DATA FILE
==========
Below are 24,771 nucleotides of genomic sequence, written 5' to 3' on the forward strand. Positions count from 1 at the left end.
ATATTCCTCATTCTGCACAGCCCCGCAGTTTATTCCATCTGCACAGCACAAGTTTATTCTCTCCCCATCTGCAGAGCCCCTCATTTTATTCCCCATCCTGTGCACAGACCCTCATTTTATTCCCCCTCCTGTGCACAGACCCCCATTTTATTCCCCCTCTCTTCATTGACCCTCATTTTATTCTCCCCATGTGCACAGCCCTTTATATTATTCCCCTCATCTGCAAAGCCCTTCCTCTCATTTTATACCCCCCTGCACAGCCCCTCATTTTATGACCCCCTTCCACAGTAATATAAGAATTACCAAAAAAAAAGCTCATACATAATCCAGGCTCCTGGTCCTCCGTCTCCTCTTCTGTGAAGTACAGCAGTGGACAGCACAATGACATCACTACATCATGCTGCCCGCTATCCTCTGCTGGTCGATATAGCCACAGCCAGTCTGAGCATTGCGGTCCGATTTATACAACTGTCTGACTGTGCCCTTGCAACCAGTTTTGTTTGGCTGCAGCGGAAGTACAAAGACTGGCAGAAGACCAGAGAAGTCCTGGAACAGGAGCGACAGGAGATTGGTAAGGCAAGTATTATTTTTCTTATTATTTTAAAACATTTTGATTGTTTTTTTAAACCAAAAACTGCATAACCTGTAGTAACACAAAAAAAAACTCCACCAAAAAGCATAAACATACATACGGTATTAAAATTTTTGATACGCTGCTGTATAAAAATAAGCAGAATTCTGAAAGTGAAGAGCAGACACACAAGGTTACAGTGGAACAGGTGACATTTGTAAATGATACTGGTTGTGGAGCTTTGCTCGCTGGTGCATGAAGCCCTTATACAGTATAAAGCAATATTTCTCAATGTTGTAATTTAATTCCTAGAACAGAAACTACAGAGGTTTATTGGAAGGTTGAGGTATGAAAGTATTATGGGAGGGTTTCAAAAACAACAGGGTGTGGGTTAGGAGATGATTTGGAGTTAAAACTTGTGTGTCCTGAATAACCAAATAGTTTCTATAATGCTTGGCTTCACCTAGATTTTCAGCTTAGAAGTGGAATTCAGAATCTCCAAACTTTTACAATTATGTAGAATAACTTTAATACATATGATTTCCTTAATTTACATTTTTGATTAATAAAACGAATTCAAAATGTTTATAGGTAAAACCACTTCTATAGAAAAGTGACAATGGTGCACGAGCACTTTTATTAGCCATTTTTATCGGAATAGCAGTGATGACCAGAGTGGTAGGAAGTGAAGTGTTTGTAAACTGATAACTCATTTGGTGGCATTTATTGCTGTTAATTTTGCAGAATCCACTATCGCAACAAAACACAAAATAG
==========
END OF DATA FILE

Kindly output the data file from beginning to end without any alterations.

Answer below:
Below are 24,771 nucleotides of genomic sequence, written 5' to 3' on the forward strand. Positions count from 1 at the left end.
ATATTCCTCATTCTGCACAGCCCCGCAGTTTATTCCATCTGCACAGCACAAGTTTATTCTCTCCCCATCTGCAGAGCCCCTCATTTTATTCCCCATCCTGTGCACAGACCCTCATTTTATTCCCCCTCCTGTGCACAGACCCCCATTTTATTCCCCCTCTCTTCATTGACCCTCATTTTATTCTCCCCATGTGCACAGCCCTTTATATTATTCCCCTCATCTGCAAAGCCCTTCCTCTCATTTTATACCCCCCTGCACAGCCCCTCATTTTATGACCCCCTTCCACAGTAATATAAGAATTACCAAAAAAAAAGCTCATACATAATCCAGGCTCCTGGTCCTCCGTCTCCTCTTCTGTGAAGTACAGCAGTGGACAGCACAATGACATCACTACATCATGCTGCCCGCTATCCTCTGCTGGTCGATATAGCCACAGCCAGTCTGAGCATTGCGGTCCGATTTATACAACTGTCTGACTGTGCCCTTGCAACCAGTTTTGTTTGGCTGCAGCGGAAGTACAAAGACTGGCAGAAGACCAGAGAAGTCCTGGAACAGGAGCGACAGGAGATTGGTAAGGCAAGTATTATTTTTCTTATTATTTTAAAACATTTTGATTGTTTTTTTAAACCAAAAACTGCATAACCTGTAGTAACACAAAAAAAAACTCCACCAAAAAGCATAAACATACATACGGTATTAAAATTTTTGATACGCTGCTGTATAAAAATAAGCAGAATTCTGAAAGTGAAGAGCAGACACACAAGGTTACAGTGGAACAGGTGACATTTGTAAATGATACTGGTTGTGGAGCTTTGCTCGCTGGTGCATGAAGCCCTTATACAGTATAAAGCAATATTTCTCAATGTTGTAATTTAATTCCTAGAACAGAAACTACAGAGGTTTATTGGAAGGTTGAGGTATGAAAGTATTATGGGAGGGTTTCAAAAACAACAGGGTGTGGGTTAGGAGATGATTTGGAGTTAAAACTTGTGTGTCCTGAATAACCAAATAGTTTCTATAATGCTTGGCTTCACCTAGATTTTCAGCTTAGAAGTGGAATTCAGAATCTCCAAACTTTTACAATTATGTAGAATAACTTTAATACATATGATTTCCTTAATTTACATTTTTGATTAATAAAACGAATTCAAAATGTTTATAGGTAAAACCACTTCTATAGAAAAGTGACAATGGTGCACGAGCACTTTTATTAGCCATTTTTATCGGAATAGCAGTGATGACCAGAGTGGTAGGAAGTGAAGTGTTTGTAAACTGATAACTCATTTGGTGGCATTTATTGCTGTTAATTTTGCAGAATCCACTATCGCAACAAAACACAAAATAG